Kristin Lisenby Kristin Lisenby
5 minute read

In early 19th century America, motels were situated at mile markers just beyond a city’s limits. John and Lavinia Fisher ran the Six Mile Inn, a modest resting spot and watering hole located six miles outside of Charleston, South Carolina.

At just 27 years old, Lavinia was known for her bewitching looks and charming personality. On the outside, she was a gracious host. She enjoyed meeting new guests and would sit and chat for hours, all the while sipping tea and swapping stories.

So when reports began to surface of missing travelers that had last been seen at one of the inns outside of Charleston, nobody suspected that lovely Lavinia had anything to do with the disappearances. But while Mrs. Fisher’s friendly demeanor and hospitality appeared ordinary to most, not everyone was as receptive to her good looks and southern charm.

One such man was John Peeples, who would be the last guest at the Six Mile Inn. After a warm greeting from the innkeeper (who explained that although she had no rooms available, the traveler was welcome to rest in the salon), the man felt Lavinia’s questions to be suspicious.

Did he have a family?

What did he do for work?

Was he traveling alone?

What a beautiful watch! Was he carrying other valuables?

Peeples couldn’t help but notice that Lavinia was friendly, maybe too friendly, whereas her husband watched their interaction without saying a word. Even more suspect was that after Peeples shared that he was traveling alone, Lavinia suddenly remembered that she did, in fact, have one last room available.

Peeples found Lavinia odd, but he was too exhausted to find lodging elsewhere and agreed to stay for the night. When he stood to retire for the evening, Lavinia insisted that he keep her company a little longer. After all, she had just brewed a pot of tea and it would go to waste if he didn’t indulge.

Not wanting to appear ungrateful, Peeples allowed the hostess to serve him a cup. He was too polite to tell her that he despised tea, so instead, when her back was turned, he dumped the liquid into a nearby potted plant.

As the evening progressed, Peeples watched his friendly host turn agitated. Lavinia’s questions became more intrusive, and the man’s uneasiness resurfaced. Eventually, Peeples convinced the innkeepers that he needed to rest before another long day of travel. But once in his room, he still couldn’t shake the feeling that something wasn’t right at the Six Mile Inn.

Maybe that’s why Peeples chose to sleep in the chair instead of the bed, or perhaps it was pure luck, but either way, shortly after he fell asleep, Peeples was startled awake by a loud noise.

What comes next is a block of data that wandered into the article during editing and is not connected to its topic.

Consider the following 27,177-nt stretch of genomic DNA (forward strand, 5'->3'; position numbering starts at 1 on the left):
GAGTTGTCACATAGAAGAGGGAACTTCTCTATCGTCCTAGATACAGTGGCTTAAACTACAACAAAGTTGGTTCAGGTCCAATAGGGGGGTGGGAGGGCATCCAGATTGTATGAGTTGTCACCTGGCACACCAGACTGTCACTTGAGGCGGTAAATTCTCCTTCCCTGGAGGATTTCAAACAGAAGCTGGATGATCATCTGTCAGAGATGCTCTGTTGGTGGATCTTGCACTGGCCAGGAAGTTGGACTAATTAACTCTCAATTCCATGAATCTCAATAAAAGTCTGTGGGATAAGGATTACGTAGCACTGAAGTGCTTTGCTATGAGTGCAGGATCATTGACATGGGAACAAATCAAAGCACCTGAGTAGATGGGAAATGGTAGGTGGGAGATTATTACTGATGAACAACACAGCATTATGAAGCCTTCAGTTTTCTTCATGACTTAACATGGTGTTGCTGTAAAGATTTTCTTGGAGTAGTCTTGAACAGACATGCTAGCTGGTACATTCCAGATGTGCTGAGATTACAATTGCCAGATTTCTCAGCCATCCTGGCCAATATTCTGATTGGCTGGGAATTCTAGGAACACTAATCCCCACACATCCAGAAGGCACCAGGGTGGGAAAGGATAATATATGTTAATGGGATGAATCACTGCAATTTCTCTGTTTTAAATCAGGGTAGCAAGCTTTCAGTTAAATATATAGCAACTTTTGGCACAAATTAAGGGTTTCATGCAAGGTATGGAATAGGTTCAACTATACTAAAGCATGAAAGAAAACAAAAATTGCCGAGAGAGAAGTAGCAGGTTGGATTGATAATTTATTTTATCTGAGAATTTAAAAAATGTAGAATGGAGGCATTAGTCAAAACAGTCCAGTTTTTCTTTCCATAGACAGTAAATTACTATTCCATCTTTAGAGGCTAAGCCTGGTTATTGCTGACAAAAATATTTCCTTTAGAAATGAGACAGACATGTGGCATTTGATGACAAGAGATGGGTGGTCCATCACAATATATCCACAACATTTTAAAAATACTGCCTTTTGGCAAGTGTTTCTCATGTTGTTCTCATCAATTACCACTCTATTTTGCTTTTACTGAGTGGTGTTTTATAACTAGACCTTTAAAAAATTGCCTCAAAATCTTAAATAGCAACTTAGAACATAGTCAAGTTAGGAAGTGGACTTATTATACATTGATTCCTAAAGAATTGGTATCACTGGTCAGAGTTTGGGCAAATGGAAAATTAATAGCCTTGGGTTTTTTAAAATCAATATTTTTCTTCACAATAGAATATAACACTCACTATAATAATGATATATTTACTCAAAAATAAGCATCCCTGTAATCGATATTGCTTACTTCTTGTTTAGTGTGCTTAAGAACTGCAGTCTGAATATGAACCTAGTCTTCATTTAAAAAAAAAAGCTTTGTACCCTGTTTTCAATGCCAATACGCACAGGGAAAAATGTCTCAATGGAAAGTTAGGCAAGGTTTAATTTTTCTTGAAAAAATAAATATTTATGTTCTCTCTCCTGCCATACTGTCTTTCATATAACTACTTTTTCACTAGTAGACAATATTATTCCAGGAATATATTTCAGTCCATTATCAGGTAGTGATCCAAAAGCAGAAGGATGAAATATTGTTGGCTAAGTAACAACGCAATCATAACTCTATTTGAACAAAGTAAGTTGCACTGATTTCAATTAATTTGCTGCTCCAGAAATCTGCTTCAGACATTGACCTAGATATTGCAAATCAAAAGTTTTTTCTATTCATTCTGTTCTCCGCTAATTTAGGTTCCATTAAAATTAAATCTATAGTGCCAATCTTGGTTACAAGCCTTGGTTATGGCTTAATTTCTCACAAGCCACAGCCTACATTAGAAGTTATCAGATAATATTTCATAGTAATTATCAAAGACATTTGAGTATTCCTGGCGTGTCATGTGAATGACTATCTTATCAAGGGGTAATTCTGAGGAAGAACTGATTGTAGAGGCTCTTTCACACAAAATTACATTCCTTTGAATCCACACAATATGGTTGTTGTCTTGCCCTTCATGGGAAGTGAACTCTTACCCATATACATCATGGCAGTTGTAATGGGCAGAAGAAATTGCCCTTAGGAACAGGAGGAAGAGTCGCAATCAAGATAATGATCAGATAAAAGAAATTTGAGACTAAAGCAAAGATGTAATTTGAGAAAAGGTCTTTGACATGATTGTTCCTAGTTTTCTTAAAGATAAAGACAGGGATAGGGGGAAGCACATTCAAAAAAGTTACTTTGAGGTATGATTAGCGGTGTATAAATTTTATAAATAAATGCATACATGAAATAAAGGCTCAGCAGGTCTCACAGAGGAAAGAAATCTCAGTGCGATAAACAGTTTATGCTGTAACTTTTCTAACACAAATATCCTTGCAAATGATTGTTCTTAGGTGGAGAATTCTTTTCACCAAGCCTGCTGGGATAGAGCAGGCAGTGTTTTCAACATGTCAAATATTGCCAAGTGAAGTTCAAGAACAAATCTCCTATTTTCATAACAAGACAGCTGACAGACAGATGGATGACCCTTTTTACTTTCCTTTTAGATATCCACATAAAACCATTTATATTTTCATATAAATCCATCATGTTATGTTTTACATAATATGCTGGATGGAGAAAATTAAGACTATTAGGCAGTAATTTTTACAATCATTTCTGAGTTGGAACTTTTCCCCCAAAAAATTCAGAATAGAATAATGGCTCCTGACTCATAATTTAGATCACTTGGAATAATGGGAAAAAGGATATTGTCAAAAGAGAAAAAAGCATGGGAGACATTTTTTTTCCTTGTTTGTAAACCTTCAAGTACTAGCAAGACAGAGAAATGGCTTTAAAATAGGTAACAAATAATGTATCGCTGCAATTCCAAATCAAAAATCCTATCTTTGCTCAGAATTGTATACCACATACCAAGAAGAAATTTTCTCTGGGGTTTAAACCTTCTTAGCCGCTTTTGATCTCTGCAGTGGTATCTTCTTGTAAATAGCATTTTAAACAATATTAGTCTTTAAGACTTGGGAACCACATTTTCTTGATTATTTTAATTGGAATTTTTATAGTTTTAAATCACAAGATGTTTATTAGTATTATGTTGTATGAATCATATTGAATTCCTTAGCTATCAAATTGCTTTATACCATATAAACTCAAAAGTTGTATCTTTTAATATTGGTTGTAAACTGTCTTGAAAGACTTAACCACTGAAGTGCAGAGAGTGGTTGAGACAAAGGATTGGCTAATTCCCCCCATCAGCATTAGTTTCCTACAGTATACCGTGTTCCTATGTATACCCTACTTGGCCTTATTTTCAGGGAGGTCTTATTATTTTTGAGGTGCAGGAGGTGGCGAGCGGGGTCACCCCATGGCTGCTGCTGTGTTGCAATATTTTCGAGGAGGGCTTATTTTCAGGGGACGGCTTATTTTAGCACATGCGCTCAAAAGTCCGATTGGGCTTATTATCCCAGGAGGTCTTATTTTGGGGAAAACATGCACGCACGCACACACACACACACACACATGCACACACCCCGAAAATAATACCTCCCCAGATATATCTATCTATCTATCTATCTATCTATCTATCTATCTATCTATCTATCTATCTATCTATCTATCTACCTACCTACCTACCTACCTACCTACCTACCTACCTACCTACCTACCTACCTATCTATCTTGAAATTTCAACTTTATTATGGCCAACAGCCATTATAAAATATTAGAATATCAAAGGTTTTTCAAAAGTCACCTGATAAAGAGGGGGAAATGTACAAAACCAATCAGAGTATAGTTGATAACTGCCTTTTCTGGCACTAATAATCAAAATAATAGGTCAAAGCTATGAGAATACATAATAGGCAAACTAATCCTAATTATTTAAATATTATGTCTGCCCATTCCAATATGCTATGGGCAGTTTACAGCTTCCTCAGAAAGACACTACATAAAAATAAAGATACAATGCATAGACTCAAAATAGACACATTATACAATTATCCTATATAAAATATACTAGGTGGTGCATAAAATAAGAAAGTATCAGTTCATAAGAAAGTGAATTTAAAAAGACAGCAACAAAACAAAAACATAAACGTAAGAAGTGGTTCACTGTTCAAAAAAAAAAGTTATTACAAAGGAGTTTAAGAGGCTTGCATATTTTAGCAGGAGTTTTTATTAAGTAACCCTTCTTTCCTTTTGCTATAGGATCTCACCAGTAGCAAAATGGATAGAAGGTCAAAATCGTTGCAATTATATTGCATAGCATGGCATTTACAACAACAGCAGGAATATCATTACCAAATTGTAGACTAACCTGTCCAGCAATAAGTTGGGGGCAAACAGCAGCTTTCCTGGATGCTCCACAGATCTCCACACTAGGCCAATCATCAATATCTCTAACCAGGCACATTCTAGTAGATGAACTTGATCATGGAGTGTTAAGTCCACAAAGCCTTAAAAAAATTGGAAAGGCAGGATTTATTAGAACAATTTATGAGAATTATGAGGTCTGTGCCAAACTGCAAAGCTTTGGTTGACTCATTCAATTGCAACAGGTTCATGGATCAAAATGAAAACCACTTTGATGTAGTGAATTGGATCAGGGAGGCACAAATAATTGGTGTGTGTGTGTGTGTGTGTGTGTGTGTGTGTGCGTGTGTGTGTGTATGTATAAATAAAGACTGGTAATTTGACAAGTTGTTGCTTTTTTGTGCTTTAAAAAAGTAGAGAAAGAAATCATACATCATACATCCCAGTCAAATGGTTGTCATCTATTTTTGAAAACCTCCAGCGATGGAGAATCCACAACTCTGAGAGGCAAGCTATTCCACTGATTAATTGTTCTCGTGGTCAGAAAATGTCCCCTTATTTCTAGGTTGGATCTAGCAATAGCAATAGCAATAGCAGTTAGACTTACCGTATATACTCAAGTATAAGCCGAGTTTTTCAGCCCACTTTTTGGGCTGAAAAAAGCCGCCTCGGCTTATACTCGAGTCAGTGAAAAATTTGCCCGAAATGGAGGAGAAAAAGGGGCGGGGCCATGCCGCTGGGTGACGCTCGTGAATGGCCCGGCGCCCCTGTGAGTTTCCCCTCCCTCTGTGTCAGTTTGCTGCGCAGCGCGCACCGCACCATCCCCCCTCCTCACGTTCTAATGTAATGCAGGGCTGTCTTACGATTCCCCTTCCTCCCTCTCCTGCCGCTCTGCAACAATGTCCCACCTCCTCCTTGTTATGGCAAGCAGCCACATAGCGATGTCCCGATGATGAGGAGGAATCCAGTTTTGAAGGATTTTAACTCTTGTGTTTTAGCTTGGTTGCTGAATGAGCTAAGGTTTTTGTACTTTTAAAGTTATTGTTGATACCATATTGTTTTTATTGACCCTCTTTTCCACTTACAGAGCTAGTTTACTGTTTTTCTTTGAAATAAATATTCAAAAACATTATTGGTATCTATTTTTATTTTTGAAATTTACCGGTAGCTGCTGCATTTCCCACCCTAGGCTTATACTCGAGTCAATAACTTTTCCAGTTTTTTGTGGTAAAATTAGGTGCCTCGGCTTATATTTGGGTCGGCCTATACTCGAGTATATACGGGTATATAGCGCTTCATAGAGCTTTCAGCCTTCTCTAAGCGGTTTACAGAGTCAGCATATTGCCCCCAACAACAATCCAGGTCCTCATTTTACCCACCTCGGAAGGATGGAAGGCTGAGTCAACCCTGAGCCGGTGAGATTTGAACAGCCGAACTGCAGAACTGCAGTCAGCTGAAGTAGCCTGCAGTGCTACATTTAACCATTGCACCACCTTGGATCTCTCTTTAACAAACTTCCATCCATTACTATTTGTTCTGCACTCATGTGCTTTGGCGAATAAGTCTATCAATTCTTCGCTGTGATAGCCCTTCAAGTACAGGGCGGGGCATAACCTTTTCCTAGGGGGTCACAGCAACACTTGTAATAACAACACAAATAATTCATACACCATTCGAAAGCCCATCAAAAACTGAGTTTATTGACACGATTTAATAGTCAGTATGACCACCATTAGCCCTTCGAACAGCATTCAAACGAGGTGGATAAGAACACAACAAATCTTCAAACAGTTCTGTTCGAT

The bed (which was secretly placed over a trap door) had disappeared. When he peered into the pit where his bed used to be, he was horrified to see a small dungeon and what appeared to be human remains.

With his suspicions confirmed, Peeples tore open the bedroom door and was met face-to-face with Mr. Fisher. The innkeeper was shocked to see his guest so active (because his wife’s oleander-infused tea was strong enough to impair even the mightiest of men), but before Fisher could react, Peeples slammed the door, locked it, and escaped out the window.

Peeples ran the six miles to Charleston, where he reported that the Six Mile Inn was involved in a slew of unsavory activities, including murder. When police arrived at Lavinia’s property, they found the trapdoor, the dungeon beneath, and several bodies buried on the property. They also found a collection of gold jewelry, clothes, and other possessions believed to have been stolen from the missing travelers.

As the tale goes, John and Lavinia Fisher were jailed, tried, and sentenced to death by hanging. Allegedly, while her husband maintained his innocence (but also begged for forgiveness), Lavinia was angry, prideful, and openly resented what was to be the end of her story. According to some accounts, she wore her wedding dress to the hanging. As the noose was placed around her neck, she taunted the crowd with her final words:

“If you have a message you want to send to hell, give it to me, and I’ll carry it!”

Then, because she refused to let anyone take her life, she jumped off the platform.

Charleston locals say that after John Fisher was laid to rest, his face was never seen again. However, they claim that Lavinia’s ghost still wanders the interior of the Old City Jail. Legend says that she stares out the window of her former cell, hoping to catch the attention of a naïve traveler, one who has not yet heard of the beautiful and wicked hostess of the Six Mile Inn.

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